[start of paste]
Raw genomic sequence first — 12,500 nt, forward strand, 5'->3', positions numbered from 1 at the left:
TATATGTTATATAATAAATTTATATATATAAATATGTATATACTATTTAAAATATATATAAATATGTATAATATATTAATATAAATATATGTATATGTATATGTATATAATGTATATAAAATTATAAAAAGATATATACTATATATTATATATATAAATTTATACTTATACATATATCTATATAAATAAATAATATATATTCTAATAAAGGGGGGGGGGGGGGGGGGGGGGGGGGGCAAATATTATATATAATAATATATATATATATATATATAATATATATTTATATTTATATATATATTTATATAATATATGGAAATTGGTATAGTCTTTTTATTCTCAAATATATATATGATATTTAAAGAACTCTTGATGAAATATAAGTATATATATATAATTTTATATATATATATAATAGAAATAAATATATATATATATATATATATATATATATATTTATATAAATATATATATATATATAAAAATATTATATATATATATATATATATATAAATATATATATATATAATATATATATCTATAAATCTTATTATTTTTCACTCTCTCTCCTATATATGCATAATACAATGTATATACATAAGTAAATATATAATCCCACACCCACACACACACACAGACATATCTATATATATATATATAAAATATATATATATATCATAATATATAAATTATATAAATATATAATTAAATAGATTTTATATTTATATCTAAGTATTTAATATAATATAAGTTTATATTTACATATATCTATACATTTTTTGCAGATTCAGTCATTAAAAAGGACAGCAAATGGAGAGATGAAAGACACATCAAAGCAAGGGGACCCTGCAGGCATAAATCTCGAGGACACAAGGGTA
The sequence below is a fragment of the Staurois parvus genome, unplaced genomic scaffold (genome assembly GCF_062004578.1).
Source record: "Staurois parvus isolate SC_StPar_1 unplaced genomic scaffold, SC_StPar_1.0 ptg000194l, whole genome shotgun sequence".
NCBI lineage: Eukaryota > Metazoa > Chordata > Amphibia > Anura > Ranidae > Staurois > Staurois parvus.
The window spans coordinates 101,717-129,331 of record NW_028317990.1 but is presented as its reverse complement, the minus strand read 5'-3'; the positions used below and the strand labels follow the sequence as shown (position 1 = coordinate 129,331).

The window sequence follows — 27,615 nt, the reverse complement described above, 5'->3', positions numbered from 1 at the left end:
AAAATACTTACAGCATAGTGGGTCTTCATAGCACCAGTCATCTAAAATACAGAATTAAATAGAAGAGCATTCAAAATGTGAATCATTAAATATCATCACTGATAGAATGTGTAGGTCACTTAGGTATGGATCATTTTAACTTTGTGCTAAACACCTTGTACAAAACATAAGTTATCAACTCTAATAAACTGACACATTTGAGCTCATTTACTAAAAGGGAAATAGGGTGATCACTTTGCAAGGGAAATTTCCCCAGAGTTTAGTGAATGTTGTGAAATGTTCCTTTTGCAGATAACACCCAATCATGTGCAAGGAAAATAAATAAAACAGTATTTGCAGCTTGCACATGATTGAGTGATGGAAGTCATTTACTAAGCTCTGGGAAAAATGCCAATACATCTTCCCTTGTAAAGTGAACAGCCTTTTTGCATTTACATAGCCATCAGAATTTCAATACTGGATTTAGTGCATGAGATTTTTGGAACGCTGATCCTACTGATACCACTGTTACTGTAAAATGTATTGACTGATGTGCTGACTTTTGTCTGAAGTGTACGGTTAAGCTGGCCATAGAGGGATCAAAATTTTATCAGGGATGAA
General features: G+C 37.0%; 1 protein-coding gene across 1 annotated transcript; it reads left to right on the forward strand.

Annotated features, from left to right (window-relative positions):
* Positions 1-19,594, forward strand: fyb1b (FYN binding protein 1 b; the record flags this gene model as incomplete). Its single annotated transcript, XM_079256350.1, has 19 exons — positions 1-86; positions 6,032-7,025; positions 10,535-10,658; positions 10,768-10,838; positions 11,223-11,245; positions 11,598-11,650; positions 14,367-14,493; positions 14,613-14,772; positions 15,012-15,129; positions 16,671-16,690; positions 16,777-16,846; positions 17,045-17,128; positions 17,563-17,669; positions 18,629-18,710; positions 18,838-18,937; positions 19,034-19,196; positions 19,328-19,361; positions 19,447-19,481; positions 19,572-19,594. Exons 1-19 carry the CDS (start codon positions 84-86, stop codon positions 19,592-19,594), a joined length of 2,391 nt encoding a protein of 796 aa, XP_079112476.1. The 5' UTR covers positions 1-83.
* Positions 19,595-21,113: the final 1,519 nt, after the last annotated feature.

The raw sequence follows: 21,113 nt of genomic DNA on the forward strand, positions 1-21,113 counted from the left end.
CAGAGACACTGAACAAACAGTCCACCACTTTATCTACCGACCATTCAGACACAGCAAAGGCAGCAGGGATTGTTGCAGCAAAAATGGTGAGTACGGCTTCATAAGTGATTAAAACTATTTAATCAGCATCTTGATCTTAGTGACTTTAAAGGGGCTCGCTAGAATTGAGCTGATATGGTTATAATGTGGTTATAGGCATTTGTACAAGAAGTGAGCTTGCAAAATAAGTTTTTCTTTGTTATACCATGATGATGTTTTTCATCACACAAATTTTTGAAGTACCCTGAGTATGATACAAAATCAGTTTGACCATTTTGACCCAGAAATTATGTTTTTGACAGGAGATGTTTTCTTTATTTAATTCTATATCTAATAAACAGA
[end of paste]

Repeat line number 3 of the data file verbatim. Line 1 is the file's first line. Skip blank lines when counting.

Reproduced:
The sequence below is a fragment of the Staurois parvus genome, unplaced genomic scaffold (genome assembly GCF_062004578.1).